1. The foreigner
My visit to Bangalore is part business-trip part vacation. Traveling with me on business is a German colleague whose eyes reveal a side of the city I usually gloss over. On the first day, he is puzzled by the security measures at the hotel entrance. Our bags are scanned, the contents of our pockets verified, and we pass through a metal detector. The shopping mall attached to the Marriott has another checkpoint. Why so many security checks here, he asks, when everything seems normal outside?
It is his first visit to the country. On the afternoon he arrives, he takes an auto-rickshaw to Bangalore Palace, and later sends me a picture of the rickshaw on WhatsApp. He is curious about Indian food, but soon runs into “stomach issues due to the spice.” At the restaurant, he tries to make sense of the waiters in the scene, some flitting from table to table, others hanging around doing nothing, and a few just giving orders to others. In the evening he goes looking for mineral water — the bottles in his room are exorbitantly priced — but the nearby BigBasket outlet has no stock. In another supermarket at another mall he picks up four water bottles — it is all they have. Why do supermarkets here not stock water? he asks. I am equally puzzled.
But I am not puzzled when the security guards ignore me and wish him Good Morning. And it is no surprise to see the Crossword bookstore attendant approach him with a greeting and ask if he needs help. Why didn’t he ask you, my colleague wants to know. Because I’m not white, I tell him.
In 1978, U.S. president Jimmy Carter brokered a Middle East peace treaty between Israel and Egypt at Camp David. The deal still stands — this is why you don’t hear news about Israel and Egypt fighting over Sinai, a piece of land that had seen three major wars in thirty years before this treaty — and is among the rare instances of successful negotiations towards peace. Thirteen Days in September by Lawrence Wright narrates the story of that historic autumn in Camp David, the thirteen days it took three leaders — Jimmy Carter, Israel’s prime minister Menachem Begin, and Egypt’s president Anwar Sadat — and their teams to agree on the deal.
It’s a gripping narrative structured in chapters outlining the events of each day, bookended by a prologue that sets the context and an epilogue that outlines the consequences. Woven through the chapters are summaries of key events of the region — the creation of the state of Israel in 1948 and the war that followed, the 1956 Suez crisis, the Six-Day War in 1967, the Yom Kippur War in 1973 — and also the biblical underpinnings of Israel’s outlook and actions: the exodus from Egypt, David and Goliath, Samson, etc.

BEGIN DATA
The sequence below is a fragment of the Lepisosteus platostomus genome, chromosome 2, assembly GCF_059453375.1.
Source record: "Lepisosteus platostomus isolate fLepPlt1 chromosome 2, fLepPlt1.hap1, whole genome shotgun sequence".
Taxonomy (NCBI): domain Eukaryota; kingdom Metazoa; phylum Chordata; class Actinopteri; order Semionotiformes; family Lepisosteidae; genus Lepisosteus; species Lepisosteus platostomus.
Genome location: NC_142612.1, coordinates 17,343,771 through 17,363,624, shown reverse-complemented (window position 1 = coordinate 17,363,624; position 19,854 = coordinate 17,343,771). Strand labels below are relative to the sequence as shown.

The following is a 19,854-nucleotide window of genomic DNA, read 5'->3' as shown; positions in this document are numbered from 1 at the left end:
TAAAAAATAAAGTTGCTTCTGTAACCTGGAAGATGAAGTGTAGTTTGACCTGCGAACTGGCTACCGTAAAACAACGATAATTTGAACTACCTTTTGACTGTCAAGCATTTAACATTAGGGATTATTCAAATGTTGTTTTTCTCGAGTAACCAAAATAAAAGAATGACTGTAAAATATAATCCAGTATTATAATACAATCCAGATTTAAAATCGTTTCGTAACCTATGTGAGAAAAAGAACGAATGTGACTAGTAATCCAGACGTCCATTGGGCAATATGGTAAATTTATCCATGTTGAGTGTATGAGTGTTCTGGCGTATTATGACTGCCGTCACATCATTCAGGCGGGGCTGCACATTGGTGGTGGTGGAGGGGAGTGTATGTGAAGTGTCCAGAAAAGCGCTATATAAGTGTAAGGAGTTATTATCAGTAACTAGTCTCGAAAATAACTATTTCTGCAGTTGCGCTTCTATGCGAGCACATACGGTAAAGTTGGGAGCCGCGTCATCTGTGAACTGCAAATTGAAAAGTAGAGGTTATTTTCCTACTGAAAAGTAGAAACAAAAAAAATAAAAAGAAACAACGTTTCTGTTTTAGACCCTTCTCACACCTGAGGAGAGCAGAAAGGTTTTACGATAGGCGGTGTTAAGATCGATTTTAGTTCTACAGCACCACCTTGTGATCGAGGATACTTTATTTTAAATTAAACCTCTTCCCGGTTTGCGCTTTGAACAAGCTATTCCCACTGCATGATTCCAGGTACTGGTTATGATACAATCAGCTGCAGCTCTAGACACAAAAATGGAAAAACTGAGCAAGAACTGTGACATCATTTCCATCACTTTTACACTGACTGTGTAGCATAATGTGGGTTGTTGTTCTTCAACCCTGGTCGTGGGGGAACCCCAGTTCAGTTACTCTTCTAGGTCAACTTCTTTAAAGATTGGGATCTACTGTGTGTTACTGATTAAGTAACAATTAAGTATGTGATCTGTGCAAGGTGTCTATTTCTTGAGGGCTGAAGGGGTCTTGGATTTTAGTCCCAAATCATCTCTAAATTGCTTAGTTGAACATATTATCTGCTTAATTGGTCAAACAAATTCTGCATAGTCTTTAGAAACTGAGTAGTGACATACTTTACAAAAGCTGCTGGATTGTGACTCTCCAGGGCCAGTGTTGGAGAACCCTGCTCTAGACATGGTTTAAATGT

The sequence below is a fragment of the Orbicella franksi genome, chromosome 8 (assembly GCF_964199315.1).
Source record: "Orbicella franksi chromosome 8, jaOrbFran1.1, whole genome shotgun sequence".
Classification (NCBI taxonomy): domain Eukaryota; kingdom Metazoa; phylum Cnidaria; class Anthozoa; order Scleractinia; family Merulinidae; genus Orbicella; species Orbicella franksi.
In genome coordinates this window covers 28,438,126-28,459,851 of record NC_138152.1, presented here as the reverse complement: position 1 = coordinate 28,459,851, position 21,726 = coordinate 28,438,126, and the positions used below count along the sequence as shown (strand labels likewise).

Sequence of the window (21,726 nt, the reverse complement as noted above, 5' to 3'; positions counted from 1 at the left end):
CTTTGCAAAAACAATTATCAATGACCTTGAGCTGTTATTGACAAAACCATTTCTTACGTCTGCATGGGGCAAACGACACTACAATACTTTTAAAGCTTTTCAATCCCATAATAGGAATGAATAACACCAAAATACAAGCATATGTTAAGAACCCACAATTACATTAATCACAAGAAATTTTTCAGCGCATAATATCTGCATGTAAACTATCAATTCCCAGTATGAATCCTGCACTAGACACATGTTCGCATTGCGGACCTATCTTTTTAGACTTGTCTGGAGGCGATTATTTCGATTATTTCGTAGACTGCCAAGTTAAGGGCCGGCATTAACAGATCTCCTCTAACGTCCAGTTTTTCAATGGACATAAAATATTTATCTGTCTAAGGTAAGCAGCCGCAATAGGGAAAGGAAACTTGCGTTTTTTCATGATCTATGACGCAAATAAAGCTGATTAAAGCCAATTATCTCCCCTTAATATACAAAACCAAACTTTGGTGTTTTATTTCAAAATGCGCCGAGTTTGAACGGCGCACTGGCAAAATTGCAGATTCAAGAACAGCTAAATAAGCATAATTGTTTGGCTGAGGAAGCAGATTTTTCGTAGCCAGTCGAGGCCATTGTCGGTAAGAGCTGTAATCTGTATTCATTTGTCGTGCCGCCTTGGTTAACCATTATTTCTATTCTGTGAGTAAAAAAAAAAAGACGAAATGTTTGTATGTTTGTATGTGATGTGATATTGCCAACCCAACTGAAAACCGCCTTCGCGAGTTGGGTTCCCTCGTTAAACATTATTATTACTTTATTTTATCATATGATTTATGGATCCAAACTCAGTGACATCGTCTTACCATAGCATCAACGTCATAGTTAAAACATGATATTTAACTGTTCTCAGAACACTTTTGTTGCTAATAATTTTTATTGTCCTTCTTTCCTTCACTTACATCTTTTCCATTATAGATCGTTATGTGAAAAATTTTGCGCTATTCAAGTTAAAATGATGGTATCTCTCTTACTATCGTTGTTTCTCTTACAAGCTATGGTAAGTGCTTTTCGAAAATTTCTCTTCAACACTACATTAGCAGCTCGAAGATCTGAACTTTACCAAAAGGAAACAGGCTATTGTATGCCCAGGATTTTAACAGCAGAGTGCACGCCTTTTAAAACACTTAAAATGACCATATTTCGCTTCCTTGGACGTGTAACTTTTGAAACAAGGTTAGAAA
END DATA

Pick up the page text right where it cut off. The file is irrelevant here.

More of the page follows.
Historical works of this nature, where the consequences of actions described are still playing out, can leave you with a sense of despair. While the Camp David summit solved one issue — between Israel and Egypt — it left unresolved the matter of Palestine. Here’s Wright:
The War of Independence in 1948 expanded the territory that the new Jewish state claimed, including nearly 60 percent of the area designated for the still-born nation of Palestine, the remainder being taken over by Jordan. Arab refugees flooded into neighbouring countries, and Israel locked the door behind them. Instead of being digested by other Arab societies, the refugees became a destabilising presence and a source of radicalism and terror that plagued the world. Except for Jordan, the Arab states have avoided absorbing the Palestinian refugees in order to keep the conflict alive. The numerous attempts to bring this conflict to an end have failed because of the absence of political courage on both sides to accept the sacrifices that peace would entail.
The sacrifice made by Israel at Camp David was one that entailed giving up the Sinai peninsula — a territory they had captured in 1967 during the Six-Day war — and their settlements there. In return, the Israelis received peace on that front. No such sacrifice seems acceptable to Israel in the matter of Palestine — this becomes clear in the beliefs and attitudes of Begin, defined mostly by Israel’s Biblical past and the horrors Jews have suffered throughout history.